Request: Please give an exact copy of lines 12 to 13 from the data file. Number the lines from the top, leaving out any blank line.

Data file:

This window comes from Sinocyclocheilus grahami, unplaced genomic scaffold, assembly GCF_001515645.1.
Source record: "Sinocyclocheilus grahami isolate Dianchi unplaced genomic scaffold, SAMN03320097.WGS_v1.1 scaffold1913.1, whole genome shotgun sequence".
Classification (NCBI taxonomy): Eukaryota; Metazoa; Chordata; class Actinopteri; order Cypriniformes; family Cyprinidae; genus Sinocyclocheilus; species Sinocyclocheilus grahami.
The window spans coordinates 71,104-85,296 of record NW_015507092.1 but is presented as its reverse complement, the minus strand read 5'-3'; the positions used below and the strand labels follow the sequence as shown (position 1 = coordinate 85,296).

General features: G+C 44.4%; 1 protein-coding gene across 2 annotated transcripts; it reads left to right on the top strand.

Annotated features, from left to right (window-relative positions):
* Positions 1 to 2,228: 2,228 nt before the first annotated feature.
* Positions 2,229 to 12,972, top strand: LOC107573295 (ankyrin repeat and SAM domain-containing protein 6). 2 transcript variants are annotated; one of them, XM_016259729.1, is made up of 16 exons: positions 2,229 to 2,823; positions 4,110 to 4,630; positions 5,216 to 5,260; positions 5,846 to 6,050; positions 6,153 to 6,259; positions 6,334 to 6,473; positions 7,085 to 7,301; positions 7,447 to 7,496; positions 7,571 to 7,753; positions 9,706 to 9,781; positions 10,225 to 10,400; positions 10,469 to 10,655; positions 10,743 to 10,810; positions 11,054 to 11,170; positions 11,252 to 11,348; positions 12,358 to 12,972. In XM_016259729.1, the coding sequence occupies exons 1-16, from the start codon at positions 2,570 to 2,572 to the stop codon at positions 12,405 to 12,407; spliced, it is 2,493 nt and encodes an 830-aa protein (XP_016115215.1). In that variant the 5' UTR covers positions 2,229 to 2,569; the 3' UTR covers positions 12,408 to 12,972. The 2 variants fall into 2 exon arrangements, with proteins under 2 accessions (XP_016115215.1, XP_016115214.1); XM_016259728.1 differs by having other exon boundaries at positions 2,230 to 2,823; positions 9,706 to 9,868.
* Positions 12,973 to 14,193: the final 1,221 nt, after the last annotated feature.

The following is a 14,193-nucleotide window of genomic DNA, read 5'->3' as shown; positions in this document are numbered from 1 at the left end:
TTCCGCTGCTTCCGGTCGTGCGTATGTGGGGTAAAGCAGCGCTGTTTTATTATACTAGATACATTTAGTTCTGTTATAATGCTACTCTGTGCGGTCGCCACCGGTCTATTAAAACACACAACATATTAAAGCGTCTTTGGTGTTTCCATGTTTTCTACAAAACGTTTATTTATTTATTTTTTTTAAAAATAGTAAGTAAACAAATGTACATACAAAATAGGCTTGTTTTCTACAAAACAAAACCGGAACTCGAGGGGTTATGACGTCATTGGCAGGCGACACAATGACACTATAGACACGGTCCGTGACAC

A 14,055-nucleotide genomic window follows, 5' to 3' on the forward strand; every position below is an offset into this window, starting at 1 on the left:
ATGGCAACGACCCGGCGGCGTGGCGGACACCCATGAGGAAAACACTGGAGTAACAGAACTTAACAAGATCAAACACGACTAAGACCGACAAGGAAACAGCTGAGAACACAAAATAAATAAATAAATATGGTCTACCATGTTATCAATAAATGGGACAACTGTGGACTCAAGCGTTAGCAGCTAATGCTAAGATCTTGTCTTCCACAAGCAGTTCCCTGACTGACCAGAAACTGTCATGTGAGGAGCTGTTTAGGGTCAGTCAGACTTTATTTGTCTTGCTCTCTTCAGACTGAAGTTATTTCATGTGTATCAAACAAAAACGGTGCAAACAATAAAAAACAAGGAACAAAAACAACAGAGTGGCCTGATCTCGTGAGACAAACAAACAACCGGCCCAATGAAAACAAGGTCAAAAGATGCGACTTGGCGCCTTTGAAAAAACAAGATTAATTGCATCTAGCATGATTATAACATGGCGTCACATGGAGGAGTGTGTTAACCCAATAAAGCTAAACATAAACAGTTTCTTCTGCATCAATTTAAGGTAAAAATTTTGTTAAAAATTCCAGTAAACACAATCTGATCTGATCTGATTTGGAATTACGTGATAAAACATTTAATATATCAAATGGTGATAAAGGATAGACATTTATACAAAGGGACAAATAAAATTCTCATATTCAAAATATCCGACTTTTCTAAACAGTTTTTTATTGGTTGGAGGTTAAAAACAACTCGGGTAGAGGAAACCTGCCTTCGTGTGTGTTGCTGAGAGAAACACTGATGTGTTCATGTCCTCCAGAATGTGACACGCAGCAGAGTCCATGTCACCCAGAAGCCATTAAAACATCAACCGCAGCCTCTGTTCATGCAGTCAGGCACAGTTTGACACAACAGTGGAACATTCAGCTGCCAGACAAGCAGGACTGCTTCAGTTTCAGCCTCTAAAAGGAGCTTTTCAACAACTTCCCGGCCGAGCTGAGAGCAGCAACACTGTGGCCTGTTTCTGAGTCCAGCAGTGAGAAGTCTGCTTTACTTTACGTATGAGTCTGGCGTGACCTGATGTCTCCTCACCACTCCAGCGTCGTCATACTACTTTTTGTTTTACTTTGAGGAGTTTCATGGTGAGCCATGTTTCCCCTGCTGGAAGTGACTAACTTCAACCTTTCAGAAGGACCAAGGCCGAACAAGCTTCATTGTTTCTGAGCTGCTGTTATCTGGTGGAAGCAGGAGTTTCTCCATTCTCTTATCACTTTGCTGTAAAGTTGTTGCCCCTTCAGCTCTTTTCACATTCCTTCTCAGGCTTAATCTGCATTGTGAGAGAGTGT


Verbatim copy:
A 14,055-nucleotide genomic window follows, 5' to 3' on the forward strand; every position below is an offset into this window, starting at 1 on the left:
ATGGCAACGACCCGGCGGCGTGGCGGACACCCATGAGGAAAACACTGGAGTAACAGAACTTAACAAGATCAAACACGACTAAGACCGACAAGGAAACAGCTGAGAACACAAAATAAATAAATAAATATGGTCTACCATGTTATCAATAAATGGGACAACTGTGGACTCAAGCGTTAGCAGCTAATGCTAAGATCTTGTCTTCCACAAGCAGTTCCCTGACTGACCAGAAACTGTCATGTGAGGAGCTGTTTAGGGTCAGTCAGACTTTATTTGTCTTGCTCTCTTCAGACTGAAGTTATTTCATGTGTATCAAACAAAAACGGTGCAAACAATAAAAAACAAGGAACAAAAACAACAGAGTGGCCTGATCTCGTGAGACAAACAAACAACCGGCCCAATGAAAACAAGGTCAAAAGATGCGACTTGGCGCCTTTGAAAAAACAAGATTAATTGCATCTAGCATGATTATAACATGGCGTCACATGGAGGAGTGTGTTAACCCAATAAAGCTAAACATAAACAGTTTCTTCTGCATCAATTTAAGGTAAAAATTTTGTTAAAAATTCCAGTAAACACAATCTGATCTGATCTGATTTGGAATTACGTGATAAAACATTTAATATATCAAATGGTGATAAAGGATAGACATTTATACAAAGGGACAAATAAAATTCTCATATTCAAAATATCCGACTTTTCTAAACAGTTTTTTATTGGTTGGAGGTTAAAAACAACTCGGGTAGAGGAAACCTGCCTTCGTGTGTGTTGCTGAGAGAAACACTGATGTGTTCATGTCCTCCAGAATGTGACACGCAGCAGAGTCCATGTCACCCAGAAGCCATTAAAACATCAACCGCAGCCTCTGTTCATGCAGTCAGGCACAGTTTGACACAACAGTGGAACATTCAGCTGCCAGACAAGCAGGACTGCTTCAGTTTCAGCCTCTAAAAGGAGCTTTTCAACAACTTCCCGGCCGAGCTGAGAGCAGCAACACTGTGGCCTGTTTCTGAGTCCAGCAGTGAGAAGTCTGCTTTACTTTACGTATGAGTCTGGCGTGACCTGATGTCTCCTCACCACTCCAGCGTCGTCATACTACTTTTTGTTTTACTTTGAGGAGTTTCATGGTGAGCCATGTTTCCCCTGCTGGAAGTGACTAACTTCAACCTTTCAGAAGGACCAAGGCCGAACAAGCTTCATTGTTTCTGAGCTGCTGTTATCTGGTGGAAGCAGGAGTTTCTCCATTCTCTTATCACTTTGCTGTAAAGTTGTTGCCCCTTCAGCTCTTTTCACATTCCTTCTCAGGCTTAATCTGCATTGTGAGAGAGTGT